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- “No home defendant”: Liberian Emigrants from Prince Edward County


Birdseye view, Cape Mount [Wah Kohno], Liberia. Courtesy of http://sylomun.blogspot.com/

Often, researchers will utilize several collections or sources housed at the Library in order to get to the truth of a matter, or to gain a better understanding of the complexities of an issue. The Prince Edward County chancery cause Executors of John Watson vs. Dosha, etc., 1862-001, tells part of the convoluted story of 66 enslaved people emancipated by the will of John Watson, who died in 1856, and the efforts of his executors to distribute the funds remaining from his estate to them.

Some of the gaps in the story are filled in by a second chancery cause, Dosha, etc., vs. Executors of John Watson, 1873-001, as well as documents in the Dupuy Family Papers, 1810-1866, which are also housed at the Library. In his book Family Bonds: Free Blacks and Re-enslavement law in Antebellum Virginia, author Ted Maris-Wolf devoted almost an entire chapter to the story of the Watson emigrants, drawing heavily from LVA’s collection.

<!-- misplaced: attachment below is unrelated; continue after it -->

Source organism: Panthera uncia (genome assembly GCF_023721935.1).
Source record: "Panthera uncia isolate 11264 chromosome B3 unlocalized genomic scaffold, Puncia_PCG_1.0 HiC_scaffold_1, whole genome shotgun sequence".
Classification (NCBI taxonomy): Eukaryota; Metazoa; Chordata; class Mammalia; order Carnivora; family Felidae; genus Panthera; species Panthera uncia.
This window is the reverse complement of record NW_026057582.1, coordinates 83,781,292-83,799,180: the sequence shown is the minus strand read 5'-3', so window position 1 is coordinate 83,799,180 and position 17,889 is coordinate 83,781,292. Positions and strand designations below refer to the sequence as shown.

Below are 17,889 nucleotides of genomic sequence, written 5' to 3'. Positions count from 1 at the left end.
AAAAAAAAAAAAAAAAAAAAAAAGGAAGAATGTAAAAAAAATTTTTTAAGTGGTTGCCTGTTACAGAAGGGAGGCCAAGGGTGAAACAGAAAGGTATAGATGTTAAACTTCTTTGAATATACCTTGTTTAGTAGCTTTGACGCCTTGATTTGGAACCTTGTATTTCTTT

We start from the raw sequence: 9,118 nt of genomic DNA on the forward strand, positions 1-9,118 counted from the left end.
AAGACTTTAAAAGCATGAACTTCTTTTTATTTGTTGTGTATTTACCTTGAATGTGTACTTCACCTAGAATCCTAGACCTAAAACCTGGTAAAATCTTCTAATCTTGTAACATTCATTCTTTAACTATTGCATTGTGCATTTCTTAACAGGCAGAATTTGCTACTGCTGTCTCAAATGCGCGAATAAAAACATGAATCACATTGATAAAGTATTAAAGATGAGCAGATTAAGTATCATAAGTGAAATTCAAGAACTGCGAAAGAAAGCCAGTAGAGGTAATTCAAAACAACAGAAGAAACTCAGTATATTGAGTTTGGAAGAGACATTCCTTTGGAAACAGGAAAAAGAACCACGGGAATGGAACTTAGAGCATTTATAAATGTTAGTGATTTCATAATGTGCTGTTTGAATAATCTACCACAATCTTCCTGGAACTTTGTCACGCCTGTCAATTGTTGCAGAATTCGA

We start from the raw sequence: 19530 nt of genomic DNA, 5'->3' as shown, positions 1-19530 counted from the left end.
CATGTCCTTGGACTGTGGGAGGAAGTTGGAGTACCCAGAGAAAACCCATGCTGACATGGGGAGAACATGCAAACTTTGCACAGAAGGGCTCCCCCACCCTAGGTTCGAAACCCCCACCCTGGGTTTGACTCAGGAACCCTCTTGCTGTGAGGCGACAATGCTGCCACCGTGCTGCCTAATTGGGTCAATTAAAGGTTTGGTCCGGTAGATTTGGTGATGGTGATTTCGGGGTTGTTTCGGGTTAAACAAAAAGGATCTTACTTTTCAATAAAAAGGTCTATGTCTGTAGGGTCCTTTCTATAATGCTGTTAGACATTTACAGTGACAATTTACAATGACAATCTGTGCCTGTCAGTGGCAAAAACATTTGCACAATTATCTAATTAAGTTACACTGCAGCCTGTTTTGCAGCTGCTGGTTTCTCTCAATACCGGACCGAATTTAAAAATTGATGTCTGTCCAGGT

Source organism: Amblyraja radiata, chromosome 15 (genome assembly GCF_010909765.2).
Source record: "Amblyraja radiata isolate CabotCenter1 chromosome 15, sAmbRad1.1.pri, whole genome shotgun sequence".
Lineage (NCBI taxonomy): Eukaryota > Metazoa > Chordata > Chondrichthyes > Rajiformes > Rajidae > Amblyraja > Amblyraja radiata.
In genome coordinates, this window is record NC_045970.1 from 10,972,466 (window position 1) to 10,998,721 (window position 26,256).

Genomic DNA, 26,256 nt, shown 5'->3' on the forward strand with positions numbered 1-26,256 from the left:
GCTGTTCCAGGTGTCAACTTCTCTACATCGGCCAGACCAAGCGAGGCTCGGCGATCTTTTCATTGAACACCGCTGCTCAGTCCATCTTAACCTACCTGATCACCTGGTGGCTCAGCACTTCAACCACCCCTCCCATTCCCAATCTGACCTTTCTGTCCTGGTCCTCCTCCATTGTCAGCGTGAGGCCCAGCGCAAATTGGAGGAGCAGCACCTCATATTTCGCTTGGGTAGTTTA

According to the bills in both chancery causes, Watson’s executors, Joseph Dupuy and Robert Smith, had been instructed to send Watson’s emancipated slaves to Liberia through the American Colonization Society. The original bill included the names, ages, and relationships of 66 emancipated people who boarded the Mary Caroline Stevens, a ship owned by the American Colonization Society, in Norfolk on 12 November 1857, … read more »

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